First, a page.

syntax for preset locals without using dummy args with defaults

Beni Cherniavsky cben at techunix.technion.ac.il
Thu Jan 16 13:37:50 CET 2003


On 2003-01-15, Bengt Richter wrote:

> On Wed, 15 Jan 2003 10:00:56 +0200 (IST), Beni Cherniavsky <cben at techunix.technion.ac.il> wrote:
>
> >On 2003-01-14, Andrew McGregor wrote:
> >
> >> How about:
> >>
> >> with:
> >>   z = some_expression
> >>   z1 = some_other_expression
> >>   # for consistency, should allow this too.
> >>   def quux(bar):
> >>     do_something()
> >> do:
> >>   def foo(x, y=default):
> >>     do_stuff()
> >>
> >Yes, this is probably optimal (or very close) if we want it at all.
> >
> I have a couple of reservations: 1) I think already the distinction between
> what I have been calling "def-time" and "call-time" is often missed (i.e.,
> def ... defines executable code that builds the executable function whose
> code later gets executed when it is called, and thus there are two distinct
> execution times and codes involved), and the above doesn't make it plain
> unless you already know.
>
> The keywords "with" and "do" in the above don't strongly suggest what is
> supposed to happen IMO, especially since "with" carries a Pascal meaning.
>
I did't refer to the specific keyword names.  with/do are too common to be
reserved for this purpose and don't convey the meaning to an uninitiated
reader.  Now that I think of it, the whole construct is too subtle to be
understood correctly by somebody unfamiliar with it.

> Also, what is the scope and environment of the "do"? I.e., what would
> other statements in the do: suite mean if they appeared before or after
> the def?
>
The same as the def: executed in a nested scope, inside of the scope
established by the do.

> It is crucial to the semantics that it be understood that the expressions in
> the suite of the "with" are only executed once, yet the bindings are copied
> each time the function is called, to preset the local bindings afresh.
> IOW, the effect is something[1] like:
>
If they are copied every time, what do you you gain over just initialising
every time the function is run?  That you don't compute the expressions
again.  But assuming you don't do nasty vars() manipulation, you can't
rebind the bindings of the outer scope - so you don't need to copy again
every time.

>   def _presets():
>       z = some_expression
>       z1 = some_other_expression
>     # for consistency, should allow this too.
>       def quux(bar):
>           do_something()
>       return vars() # capture and return the bindings of interst
>   _presets = _presets() # (the function gets one-time use)
>
>   def foo(x, y=default):
>        vars().update(_presets) # hidden part of locals setup
>        do_stuff()
>
The semantics should be precisely:

def _presets_wrapper():
    z = some_expression
    z1 = some_other_expression
    def quux(bar):
        do_something()

    def foo(x, y=default):
        do_stuff(x, y, z, z1)
    return foo

foo = _presets_wrapper()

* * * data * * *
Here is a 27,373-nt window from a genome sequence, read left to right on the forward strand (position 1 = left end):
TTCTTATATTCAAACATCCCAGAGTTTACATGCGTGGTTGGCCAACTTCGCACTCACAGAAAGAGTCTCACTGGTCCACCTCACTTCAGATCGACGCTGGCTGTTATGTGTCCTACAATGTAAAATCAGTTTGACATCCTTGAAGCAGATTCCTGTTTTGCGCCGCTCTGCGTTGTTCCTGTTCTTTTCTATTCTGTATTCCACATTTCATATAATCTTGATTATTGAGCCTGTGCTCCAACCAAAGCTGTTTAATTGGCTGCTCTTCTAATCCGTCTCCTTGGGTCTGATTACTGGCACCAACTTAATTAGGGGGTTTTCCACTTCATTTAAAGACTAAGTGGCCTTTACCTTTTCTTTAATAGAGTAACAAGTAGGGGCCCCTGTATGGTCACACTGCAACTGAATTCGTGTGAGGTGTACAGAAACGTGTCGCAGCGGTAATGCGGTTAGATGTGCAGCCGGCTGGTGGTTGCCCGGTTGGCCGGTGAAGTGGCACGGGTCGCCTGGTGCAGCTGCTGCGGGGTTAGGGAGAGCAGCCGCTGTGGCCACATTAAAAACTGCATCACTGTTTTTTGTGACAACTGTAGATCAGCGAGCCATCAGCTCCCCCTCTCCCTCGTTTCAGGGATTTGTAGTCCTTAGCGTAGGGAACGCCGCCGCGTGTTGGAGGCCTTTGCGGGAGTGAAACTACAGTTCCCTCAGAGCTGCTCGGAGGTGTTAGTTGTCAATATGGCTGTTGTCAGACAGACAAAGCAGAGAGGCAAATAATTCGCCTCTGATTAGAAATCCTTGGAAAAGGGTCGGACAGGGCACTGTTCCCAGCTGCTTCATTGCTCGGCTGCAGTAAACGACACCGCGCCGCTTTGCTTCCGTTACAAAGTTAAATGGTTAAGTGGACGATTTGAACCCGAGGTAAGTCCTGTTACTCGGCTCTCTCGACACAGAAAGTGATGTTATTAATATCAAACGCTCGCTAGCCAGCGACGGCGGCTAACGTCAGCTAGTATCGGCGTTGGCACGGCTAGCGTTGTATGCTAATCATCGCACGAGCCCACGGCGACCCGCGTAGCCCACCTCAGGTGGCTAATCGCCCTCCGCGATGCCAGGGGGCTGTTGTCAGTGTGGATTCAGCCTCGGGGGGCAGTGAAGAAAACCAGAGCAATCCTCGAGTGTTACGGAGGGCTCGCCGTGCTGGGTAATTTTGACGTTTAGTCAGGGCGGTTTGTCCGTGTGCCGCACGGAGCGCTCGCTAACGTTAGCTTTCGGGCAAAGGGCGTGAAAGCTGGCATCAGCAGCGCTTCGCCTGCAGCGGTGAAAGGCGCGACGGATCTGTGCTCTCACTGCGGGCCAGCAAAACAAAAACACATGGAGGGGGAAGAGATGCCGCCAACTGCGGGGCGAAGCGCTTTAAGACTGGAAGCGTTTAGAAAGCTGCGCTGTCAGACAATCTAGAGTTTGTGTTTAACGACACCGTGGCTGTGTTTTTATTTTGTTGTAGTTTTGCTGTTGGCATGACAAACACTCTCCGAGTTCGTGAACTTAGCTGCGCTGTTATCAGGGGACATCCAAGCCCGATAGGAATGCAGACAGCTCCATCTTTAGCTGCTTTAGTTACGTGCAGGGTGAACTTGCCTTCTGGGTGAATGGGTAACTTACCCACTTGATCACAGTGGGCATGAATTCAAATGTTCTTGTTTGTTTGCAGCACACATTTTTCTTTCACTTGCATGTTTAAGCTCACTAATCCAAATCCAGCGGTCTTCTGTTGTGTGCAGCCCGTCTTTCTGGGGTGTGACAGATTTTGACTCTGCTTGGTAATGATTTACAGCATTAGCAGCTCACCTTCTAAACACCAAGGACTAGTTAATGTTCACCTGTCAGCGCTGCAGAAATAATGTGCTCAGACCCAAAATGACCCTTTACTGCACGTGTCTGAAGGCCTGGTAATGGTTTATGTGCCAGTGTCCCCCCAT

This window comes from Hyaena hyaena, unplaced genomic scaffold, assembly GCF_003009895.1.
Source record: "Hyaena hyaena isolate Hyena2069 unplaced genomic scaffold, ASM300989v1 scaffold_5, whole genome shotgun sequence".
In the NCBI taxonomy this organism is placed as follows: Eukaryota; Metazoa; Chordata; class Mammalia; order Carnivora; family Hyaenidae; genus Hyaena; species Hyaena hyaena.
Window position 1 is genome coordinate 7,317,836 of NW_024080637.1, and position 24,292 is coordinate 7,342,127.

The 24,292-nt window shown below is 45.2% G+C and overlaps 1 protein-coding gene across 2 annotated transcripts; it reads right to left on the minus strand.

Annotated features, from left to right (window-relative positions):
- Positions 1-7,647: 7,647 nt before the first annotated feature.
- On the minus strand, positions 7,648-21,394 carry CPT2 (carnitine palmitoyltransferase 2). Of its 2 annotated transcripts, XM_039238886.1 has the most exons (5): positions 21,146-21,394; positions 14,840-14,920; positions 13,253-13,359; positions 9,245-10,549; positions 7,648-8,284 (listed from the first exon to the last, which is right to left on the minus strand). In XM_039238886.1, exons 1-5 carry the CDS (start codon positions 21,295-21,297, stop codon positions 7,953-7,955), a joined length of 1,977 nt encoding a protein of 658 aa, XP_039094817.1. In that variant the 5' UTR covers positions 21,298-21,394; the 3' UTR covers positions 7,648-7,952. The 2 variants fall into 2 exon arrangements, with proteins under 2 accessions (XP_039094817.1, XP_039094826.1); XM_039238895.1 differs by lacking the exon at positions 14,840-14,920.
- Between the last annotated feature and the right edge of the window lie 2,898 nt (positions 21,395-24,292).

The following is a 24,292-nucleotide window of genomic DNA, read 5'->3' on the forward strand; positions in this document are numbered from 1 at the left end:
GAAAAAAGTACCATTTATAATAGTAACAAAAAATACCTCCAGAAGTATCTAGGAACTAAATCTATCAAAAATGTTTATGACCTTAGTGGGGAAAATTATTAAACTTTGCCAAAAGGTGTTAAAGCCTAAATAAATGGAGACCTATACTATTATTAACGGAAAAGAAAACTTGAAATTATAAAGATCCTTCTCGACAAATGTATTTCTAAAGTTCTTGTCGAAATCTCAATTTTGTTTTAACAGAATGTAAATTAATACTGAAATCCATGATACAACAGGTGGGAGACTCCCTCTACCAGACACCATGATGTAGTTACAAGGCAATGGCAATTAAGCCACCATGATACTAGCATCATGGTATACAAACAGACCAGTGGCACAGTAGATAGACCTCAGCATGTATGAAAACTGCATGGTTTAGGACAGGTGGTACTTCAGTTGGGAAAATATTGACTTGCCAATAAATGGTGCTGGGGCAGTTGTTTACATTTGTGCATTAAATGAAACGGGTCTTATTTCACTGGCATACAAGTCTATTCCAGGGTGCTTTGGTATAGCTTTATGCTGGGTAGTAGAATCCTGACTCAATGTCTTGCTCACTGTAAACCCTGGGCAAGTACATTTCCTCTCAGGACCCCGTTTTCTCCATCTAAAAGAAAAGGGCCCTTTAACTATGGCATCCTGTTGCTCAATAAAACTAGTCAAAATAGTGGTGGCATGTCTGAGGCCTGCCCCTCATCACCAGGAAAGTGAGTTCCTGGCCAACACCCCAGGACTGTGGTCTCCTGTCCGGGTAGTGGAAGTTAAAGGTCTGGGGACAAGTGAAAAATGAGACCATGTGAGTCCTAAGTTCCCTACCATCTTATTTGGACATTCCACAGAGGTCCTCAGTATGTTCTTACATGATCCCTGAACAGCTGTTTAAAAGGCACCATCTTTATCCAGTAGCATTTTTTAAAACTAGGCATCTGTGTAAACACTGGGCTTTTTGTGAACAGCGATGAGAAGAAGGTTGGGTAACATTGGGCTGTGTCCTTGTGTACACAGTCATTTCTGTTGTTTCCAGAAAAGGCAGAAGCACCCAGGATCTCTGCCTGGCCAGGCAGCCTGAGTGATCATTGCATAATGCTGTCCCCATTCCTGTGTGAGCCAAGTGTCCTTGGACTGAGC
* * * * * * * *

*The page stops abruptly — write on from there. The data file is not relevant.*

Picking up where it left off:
> But the functionality is close enough to suggest passing a dict somehow
> to def as an initializer. And the _presets() trick above suggests an
> alternate spelling for a dictionary literal, which might by default imply
> an underlying implementation like a function local namespace (imagining
> a fast implementation where its representation couldbe memcopied like
> a C struct for purposes of initializing function locals before parameter
> bindings are superimposed). Such a dictionary literal might be written like:
>
>   _presets = {:
>       z = some_expression
>       z1 = some_other_expression
>       # for consistency, should allow this too.
>       def quux(bar):
>           do_something()
>
> (where there is no closing ':}' but instead '{:' introduces a suite, and the
> dict value consists in the bindings created therein).
>
You open the can of worms of suites inside an expression.  If you don't
insist on that, you already have such a syntax for dictionary creation:

class _presets:
    z = some_expression
    z1 = some_other_expression
    def quux(bar):
        do_something()
_presets = _presets.__dict__

You can probably automate the last line to with a metaclass.

> Then if you could pass a dict as an initializer to def, you could write, e.g.,
>
>   def(_presets) foo(x, y=default):
>        do_stuff()
>
> Sort of like passing base classes, but a bit different ;-)
>
>
> BTW, the other thing the above doesn't address is persistence of bindings
> (analogous to C static variables containing pointers the still point
> as before on the next call).
>
Well, if you don't copy again you have a simple closure.  But updating is
dirty...  And static variables in C are almost always better expressed as
classes (or structs).

> If there were something analogous to base classes and __metaclass__ for
> functions, it might be interesting...
>
I.e. a way to take a suite and hand it as a code object to some
function/object?  You are about to start a new macros thread :-)

-- 
Beni Cherniavsky <cben at tx.technion.ac.il>

There is an Excel spreadsheet here.  Do you want to open it? y
There was a grid bug in the spreadsheet.  The grid bug bites.





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